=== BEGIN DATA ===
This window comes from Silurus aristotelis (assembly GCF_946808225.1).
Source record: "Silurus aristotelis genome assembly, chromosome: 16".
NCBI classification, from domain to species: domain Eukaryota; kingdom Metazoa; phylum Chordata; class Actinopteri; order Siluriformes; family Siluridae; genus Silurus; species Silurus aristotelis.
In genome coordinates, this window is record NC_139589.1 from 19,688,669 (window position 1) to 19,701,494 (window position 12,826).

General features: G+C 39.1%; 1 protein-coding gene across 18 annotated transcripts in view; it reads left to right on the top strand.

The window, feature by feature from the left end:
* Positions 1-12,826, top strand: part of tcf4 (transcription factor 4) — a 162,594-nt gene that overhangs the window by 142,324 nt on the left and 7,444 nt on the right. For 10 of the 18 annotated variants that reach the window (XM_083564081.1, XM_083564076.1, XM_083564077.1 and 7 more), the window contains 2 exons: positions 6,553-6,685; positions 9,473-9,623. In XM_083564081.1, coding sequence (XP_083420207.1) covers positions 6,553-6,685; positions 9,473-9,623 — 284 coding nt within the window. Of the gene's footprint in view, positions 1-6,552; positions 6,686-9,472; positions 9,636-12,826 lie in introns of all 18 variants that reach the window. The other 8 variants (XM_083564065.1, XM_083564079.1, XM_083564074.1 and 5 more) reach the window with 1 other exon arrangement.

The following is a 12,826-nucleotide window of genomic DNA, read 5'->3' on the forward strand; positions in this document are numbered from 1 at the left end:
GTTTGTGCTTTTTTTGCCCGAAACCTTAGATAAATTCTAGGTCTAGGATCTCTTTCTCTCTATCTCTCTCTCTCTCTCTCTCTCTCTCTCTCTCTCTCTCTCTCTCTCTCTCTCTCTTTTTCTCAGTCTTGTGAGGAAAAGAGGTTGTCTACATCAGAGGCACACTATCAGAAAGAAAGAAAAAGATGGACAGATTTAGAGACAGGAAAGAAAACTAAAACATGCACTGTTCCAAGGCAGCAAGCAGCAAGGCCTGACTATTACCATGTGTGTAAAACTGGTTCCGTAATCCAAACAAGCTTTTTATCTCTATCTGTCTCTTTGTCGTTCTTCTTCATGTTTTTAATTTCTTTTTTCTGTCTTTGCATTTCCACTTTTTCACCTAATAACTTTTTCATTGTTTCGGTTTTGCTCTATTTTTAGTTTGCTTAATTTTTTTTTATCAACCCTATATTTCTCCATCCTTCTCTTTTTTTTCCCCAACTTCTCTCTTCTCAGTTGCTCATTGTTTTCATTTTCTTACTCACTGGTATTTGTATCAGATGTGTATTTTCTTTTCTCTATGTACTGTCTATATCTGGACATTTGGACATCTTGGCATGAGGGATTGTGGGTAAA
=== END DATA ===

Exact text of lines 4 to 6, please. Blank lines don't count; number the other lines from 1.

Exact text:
In genome coordinates, this window is record NC_139589.1 from 19,688,669 (window position 1) to 19,701,494 (window position 12,826).

General features: G+C 39.1%; 1 protein-coding gene across 18 annotated transcripts in view; it reads left to right on the top strand.

The window, feature by feature from the left end: